Spoutin' Off: Thick, thin, heavy or hot: Which screen is for you?
By Michael E. Rau
March 21 2005
So, you're flipping through the sales fliers in the Sunday paper, and everyone who sells electronics is pitching TVs and computer monitors employing "flat screens." They look pretty cool, but they're expensive when compared to traditional displays. Is a flat screen the right choice for you?
First, we need a quick and dirty glossary of terms used to define display types.
"CRT" stands for cathode-ray tube. This is the traditional blown glass tube display with which we've been familiar for decades in TVs and computer monitors. Some of these are now made with a flat front to reduce distortion, but are not what we're referring to here as "flat screen."
"Projection" TVs have been around for about 30 years in various forms. You've seen these in sports bars and other public places, with the projector often suspended from the ceiling 15 to 20 feet from a wall-mounted screen. Projection TVs also can be self-contained, with the projector pointing up to a mirror, which in turn reflects the image onto the back side of a translucent screen.
"DLP" stands for digital light processing. DLP displays are a type of projection system that use a complex proprietary technology. The systems themselves resemble contemporary analog self-contained projection systems, but actually process a digital signal.
"Plasma" displays use a single high-intensity light source to illuminate a flat array of thousands of tiny gas-filled tubes. These are among the thinner displays, with the only real drawbacks being the generation of a lot of heat from the light source and a tendency for the screens to acquire burned-in images over a period of time.
"LCD" stands for liquid crystal display. LCDs are the thinnest displays, as well as the most energy-efficient. They're also the most expensive, but advances in the past few years in manufacturing technology, as well as a glutted supply chain, are driving down prices for LCDs.
Projection, DLP and plasma systems all require a fairly large footprint to house the components required, so these systems are only used in larger display televisions.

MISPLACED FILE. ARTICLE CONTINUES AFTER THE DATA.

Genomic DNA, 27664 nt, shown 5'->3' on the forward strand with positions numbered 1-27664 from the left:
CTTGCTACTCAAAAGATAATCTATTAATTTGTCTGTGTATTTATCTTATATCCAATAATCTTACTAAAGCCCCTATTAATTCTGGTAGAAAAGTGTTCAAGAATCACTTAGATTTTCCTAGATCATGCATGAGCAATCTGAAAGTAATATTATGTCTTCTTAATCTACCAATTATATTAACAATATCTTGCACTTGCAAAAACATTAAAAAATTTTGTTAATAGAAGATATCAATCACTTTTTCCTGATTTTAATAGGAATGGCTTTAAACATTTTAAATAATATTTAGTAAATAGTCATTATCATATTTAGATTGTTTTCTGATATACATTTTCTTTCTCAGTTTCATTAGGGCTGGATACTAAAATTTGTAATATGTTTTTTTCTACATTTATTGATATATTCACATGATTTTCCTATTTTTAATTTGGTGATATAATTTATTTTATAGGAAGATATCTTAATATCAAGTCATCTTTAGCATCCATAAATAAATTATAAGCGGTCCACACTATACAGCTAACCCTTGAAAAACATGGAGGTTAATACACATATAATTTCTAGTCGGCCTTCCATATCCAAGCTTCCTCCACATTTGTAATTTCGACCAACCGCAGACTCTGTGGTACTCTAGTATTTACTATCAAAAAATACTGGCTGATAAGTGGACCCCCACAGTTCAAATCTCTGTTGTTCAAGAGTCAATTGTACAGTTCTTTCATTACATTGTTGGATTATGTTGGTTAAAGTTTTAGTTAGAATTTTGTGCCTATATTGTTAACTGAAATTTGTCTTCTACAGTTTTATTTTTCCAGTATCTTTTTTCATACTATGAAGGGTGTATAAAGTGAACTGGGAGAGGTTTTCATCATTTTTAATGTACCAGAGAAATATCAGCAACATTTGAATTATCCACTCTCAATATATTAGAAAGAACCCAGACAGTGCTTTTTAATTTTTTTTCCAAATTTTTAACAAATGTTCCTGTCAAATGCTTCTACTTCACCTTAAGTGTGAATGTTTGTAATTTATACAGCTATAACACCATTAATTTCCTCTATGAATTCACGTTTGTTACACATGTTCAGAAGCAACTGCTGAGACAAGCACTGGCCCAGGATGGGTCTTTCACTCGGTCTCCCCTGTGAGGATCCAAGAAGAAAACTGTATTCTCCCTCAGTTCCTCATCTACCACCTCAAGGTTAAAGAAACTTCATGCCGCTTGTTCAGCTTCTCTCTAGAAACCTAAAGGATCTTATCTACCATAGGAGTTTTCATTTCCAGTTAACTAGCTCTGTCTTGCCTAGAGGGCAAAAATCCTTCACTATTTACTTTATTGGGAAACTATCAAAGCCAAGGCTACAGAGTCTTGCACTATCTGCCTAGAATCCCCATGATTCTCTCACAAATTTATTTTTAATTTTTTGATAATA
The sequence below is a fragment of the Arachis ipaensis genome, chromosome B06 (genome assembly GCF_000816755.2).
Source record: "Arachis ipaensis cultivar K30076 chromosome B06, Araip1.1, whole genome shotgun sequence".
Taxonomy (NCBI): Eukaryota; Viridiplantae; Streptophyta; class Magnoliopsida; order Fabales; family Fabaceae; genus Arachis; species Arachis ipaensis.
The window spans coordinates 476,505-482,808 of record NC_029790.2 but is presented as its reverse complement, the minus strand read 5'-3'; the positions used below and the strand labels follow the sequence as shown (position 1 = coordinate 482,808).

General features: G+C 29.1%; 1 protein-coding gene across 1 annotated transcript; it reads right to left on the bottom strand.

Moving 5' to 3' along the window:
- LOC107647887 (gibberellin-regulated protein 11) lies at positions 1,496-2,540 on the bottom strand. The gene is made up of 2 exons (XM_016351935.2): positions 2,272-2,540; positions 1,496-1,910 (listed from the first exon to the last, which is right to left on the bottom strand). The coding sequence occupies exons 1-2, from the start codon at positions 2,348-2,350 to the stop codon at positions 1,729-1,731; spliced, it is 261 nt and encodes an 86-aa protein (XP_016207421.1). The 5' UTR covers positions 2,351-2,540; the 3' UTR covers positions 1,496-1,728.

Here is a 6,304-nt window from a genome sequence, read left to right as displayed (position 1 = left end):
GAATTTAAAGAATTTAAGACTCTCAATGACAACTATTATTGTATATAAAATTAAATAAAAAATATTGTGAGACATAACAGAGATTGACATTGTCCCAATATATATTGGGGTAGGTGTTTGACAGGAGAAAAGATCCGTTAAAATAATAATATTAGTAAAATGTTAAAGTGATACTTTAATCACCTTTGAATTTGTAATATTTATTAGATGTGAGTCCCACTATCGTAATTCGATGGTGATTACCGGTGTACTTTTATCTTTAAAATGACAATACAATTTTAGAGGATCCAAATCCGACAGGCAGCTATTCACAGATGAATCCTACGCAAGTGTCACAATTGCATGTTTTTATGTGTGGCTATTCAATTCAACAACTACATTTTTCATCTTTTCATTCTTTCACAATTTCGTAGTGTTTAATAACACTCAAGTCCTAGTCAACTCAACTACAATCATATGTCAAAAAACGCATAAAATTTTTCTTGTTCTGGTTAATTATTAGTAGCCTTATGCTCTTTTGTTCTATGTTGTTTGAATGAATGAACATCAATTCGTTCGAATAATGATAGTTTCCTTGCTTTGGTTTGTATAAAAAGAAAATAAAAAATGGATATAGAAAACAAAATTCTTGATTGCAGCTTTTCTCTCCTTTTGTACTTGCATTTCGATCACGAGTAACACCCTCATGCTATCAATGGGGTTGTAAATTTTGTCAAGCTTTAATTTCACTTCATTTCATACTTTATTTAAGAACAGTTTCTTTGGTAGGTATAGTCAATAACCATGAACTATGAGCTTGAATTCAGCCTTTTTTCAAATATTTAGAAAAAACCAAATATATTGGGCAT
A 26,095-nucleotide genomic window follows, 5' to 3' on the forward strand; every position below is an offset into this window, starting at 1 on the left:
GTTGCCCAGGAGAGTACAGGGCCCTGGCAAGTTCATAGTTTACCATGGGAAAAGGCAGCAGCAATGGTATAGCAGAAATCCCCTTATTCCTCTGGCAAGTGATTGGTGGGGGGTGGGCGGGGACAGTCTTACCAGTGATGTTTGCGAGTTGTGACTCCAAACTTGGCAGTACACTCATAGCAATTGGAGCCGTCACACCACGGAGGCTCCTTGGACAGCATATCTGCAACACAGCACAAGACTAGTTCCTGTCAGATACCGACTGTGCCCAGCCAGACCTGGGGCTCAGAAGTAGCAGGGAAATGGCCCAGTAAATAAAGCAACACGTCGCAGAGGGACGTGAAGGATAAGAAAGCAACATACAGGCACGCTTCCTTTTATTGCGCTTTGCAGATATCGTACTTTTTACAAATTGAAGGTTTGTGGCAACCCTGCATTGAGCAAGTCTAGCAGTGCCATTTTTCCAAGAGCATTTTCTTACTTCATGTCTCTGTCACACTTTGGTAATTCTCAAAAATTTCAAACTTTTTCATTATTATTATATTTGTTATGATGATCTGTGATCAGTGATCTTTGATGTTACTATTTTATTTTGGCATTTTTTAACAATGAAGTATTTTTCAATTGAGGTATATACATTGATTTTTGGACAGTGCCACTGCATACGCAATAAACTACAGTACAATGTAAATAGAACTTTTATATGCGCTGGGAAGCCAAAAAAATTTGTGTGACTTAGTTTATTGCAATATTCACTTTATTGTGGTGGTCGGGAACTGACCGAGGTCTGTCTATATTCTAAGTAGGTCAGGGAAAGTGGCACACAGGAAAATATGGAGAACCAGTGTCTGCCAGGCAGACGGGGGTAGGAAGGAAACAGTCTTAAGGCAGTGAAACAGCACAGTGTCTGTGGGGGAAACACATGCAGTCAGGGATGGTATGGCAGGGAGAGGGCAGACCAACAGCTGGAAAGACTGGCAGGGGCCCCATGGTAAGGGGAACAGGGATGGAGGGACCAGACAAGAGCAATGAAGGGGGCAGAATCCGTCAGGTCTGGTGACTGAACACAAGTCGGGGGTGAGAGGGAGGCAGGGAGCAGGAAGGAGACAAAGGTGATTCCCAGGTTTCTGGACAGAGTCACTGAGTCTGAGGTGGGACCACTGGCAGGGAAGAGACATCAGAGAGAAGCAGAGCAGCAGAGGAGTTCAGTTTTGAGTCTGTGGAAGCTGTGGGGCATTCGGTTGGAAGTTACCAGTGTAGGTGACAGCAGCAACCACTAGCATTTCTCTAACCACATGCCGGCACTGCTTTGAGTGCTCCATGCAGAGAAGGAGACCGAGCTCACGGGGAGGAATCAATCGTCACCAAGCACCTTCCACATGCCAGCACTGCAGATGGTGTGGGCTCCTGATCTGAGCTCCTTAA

So, if you're buying a TV or monitor, the cheapest will be a CRT. You know what you're getting. They've been around your whole life. If you're only looking at large-display TVs, here are three more options:
Analog projection TVs are common, but if you compare the image quality to any other display, I think you'd agree that it's pretty poor.
DLPs are said to have the best image reproduction, and if image quality is the most important issue for you in a TV, they're worth looking at. But in my opinion, the complexity and proprietary nature of the technology will prevent broad popular acceptance.
Plasma TVs are a bit heavy and run hot, but have good image reproduction and are, at least for now, cheaper than LCDs. As reported on ZDNet.com, a recent study by IT consultants META Group described why LCD monitors are becoming the standard on office desktops:
Procurement costs for flat-panel LCD monitors have dropped 60 percent to 65 percent during the past two years.
During the typical PC desktop life cycle of three to four years, the energy savings will aid in reducing total cost of ownership - even more so considering most LCD monitors last for at least five years.
They generate lower heat and emission levels.
Flat-panel displays typically have less screen flicker or are flicker free. Not only does this provide sharper, clearer images, but it also contributes to end-user satisfaction by reducing glare, thereby reducing eye strain and enhancing productivity.
They reduce office clutter.
They emit very little electromagnetic radiation.
With more regulatory mandates coming into force, flat-panel displays provide the added benefits of being safer and less expensive to dispose of at the end of their life cycle.
While this study applies to computer monitors in an office environment, it's easy to translate the conclusions to apply to LCD TVs, too.
Already, the cost of a decent 17-inch LCD monitor is a third of what 17-inch CRT monitors cost just five years ago.
Poke around and you can find a well-rated off-brand 27-inch LCD TV for under $1,000. And that's $1,000 less than a year ago.
Mike Rau is a mass communications consultant in Virginia Beach. E-mail him at email@example.com
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